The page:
CAS geologist helps cartoonist with "oil" paintings
Two-time Pulitzer Prize winning cartoonist Steven Breen is accustomed to reducing big issues into startling, thought-provoking images. But his newest endeavor literally turned the damaging effects of the Deepwater Horizon oil spill into the commentary itself. With the help of University of South Florida coastal geologist Ping Wang and graduate student Rip Kirby, Breen recently set out to the beaches near Pensacola to gather oil washed up on the beach to see if he could use the material as part of artwork.
New report shows thousands of tiny tar balls on Florida beaches
As researchers from the University of South Florida Coastal Research Laboratory examined miles of beaches of north Florida and Alabama last month, they discovered beaches hit by oil from the Deepwater Horizon spill and then “cleaned” by BP crews were anything but clean.
$1.2 million grant to train math, science teachers for Tampa Bay
A $1.2 million grant awarded to the USF College of Arts and Sciences and College of Education by the National Science Foundation will go a long way in helping ensure the success of students who are committed to becoming tomorrow's science and mathematics teachers.
A journey of scientific and self discovery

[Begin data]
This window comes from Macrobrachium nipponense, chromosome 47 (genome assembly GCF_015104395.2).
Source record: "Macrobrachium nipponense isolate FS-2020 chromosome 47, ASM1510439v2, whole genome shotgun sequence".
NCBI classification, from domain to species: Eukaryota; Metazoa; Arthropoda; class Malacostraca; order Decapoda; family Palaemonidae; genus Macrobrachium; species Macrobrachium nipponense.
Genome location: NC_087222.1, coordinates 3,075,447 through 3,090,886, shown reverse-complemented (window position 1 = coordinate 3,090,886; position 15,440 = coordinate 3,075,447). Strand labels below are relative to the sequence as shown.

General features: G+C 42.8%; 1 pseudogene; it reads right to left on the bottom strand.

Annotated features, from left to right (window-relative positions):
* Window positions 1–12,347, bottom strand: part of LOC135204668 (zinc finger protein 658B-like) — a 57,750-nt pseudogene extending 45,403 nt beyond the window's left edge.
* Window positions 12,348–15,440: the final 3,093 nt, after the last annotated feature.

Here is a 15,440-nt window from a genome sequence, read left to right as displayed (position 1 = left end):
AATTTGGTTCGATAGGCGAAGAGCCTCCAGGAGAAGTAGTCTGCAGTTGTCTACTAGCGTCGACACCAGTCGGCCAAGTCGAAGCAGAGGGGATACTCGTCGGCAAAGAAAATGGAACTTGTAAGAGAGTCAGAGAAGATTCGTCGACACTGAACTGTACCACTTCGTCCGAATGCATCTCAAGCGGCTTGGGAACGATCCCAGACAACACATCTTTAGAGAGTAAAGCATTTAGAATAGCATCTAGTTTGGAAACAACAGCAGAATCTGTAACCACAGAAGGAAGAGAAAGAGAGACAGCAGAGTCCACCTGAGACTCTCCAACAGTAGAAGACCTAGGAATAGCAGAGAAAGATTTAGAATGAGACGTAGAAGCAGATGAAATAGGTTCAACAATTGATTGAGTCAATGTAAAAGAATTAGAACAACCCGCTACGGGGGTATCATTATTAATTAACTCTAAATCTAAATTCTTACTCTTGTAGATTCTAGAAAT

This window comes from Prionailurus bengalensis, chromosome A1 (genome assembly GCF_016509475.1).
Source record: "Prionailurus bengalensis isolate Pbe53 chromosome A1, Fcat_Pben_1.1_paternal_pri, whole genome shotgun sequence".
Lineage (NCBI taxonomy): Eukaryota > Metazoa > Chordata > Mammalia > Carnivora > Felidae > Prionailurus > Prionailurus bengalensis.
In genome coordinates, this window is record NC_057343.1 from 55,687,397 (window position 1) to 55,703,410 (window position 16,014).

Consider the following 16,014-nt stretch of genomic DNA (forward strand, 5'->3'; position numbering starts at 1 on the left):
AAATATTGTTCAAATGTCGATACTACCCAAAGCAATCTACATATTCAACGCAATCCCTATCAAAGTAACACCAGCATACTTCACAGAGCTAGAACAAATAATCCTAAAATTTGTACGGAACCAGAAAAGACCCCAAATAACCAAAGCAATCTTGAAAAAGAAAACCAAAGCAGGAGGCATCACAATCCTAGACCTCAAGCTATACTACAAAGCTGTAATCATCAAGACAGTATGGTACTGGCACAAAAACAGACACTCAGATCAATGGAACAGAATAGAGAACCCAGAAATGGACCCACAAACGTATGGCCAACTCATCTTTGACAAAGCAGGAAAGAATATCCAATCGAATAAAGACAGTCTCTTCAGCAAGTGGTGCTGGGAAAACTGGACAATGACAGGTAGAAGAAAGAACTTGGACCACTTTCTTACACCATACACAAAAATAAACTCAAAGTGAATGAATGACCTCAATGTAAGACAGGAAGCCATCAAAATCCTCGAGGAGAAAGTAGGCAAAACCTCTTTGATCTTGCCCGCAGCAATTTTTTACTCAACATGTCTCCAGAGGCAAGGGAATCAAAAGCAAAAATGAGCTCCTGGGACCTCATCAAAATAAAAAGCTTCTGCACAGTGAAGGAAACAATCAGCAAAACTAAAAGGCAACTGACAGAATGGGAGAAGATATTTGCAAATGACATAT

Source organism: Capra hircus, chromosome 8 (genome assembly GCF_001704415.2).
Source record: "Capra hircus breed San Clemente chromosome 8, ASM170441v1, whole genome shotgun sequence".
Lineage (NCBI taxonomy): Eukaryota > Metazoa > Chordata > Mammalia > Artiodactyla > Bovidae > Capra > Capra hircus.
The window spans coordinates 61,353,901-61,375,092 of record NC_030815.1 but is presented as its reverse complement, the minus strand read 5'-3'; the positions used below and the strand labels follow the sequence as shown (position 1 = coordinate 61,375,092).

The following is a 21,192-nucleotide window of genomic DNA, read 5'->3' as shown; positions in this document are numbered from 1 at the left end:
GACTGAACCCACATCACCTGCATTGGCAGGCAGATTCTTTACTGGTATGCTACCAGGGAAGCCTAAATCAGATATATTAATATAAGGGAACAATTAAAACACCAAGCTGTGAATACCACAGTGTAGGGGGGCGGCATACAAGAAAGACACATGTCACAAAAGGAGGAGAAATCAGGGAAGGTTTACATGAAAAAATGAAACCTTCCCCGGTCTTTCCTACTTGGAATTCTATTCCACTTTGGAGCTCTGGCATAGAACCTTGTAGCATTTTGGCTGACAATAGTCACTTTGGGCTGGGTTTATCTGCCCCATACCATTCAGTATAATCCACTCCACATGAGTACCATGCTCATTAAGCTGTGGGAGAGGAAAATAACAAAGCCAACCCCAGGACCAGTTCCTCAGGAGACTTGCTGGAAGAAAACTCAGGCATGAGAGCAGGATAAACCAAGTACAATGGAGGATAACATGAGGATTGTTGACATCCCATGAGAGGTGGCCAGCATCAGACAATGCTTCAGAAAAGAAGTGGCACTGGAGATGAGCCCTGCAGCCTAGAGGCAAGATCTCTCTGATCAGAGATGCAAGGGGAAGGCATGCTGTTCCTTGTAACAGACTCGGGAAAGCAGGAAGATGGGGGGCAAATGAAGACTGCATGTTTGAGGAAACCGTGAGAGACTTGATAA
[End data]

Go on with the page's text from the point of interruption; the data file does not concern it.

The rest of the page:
USF senior Amber Schmidt spends hours every week doing immunology research on the progression of myelodysplastic syndrome to acute myeloid leukemia in the lab of Dr. Epling-Burnette at Moffitt Cancer Center & Research Institute on the USF campus. Her greatest discovery to date, however, did not occur as she peered into a test tube.
Measuring water at Crystal Springs
There’s a cacophony of sound along the Hillsborough River that cuts through the muggy morning air. The muffled hoo-hoo-to-hoo of a barred owl. The rolling rattle of sand hill cranes. The impertinent buzz of cicadas so loud it nearly drowns out the gentle splash of USF students as they wade slowly from bank to bank in the clear, green water.
USF geologist says oil threatens dunes, nesting areas
Large waves driven by Hurricane Alex pushed oil higher up Florida's Panhandle beaches and toward critical bird-nesting areas on barrier islands, USF geologist Ping Wang said.
Oyster shells tell story
Some oysters provide pearls but all oyster shells have a story to tell, if you know how to look for them. One compelling story about North America’s first successful English settlement has unfolded before University of South Florida researchers equipped with a special tool used in a unique way.